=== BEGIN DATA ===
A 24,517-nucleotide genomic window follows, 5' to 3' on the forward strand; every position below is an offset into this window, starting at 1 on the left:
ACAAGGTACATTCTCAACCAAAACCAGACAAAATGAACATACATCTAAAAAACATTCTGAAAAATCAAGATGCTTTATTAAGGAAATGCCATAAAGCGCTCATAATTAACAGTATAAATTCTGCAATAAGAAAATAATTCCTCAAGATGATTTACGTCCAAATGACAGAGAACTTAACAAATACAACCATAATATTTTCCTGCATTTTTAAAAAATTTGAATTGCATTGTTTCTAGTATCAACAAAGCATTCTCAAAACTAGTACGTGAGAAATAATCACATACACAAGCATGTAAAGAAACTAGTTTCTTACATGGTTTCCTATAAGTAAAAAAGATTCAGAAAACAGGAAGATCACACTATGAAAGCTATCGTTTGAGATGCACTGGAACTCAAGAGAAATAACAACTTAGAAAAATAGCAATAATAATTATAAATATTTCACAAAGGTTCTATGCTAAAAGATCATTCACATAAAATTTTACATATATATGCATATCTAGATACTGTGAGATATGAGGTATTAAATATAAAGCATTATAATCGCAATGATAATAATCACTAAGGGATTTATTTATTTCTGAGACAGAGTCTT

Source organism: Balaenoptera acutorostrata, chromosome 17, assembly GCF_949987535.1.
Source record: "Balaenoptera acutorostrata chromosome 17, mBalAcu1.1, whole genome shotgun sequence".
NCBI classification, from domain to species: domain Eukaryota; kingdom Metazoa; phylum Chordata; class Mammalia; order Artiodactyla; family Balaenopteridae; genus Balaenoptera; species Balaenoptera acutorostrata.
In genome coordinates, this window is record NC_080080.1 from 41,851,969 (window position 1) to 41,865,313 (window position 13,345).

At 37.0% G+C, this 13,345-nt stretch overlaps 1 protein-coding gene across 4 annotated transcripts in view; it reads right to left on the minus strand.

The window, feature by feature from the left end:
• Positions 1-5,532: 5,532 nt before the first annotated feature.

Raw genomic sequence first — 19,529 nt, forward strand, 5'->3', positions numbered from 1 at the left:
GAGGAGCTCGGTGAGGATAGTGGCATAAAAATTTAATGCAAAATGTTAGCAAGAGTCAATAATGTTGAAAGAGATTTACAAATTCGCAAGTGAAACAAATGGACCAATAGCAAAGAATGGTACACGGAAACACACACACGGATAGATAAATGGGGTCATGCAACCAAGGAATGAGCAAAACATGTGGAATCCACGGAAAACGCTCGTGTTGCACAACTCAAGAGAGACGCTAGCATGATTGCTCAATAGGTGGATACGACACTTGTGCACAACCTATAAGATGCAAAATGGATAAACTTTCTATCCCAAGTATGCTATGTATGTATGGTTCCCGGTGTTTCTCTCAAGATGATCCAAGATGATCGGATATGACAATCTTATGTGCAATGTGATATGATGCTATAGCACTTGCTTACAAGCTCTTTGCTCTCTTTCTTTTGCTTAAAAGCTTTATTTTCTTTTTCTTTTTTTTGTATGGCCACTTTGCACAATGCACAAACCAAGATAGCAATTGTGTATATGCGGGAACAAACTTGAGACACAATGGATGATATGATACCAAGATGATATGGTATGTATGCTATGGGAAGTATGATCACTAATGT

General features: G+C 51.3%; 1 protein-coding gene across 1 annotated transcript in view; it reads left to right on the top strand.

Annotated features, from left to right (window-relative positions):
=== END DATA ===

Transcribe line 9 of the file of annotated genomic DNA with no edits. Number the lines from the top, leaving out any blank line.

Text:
• Positions 1-5,532: 5,532 nt before the first annotated feature.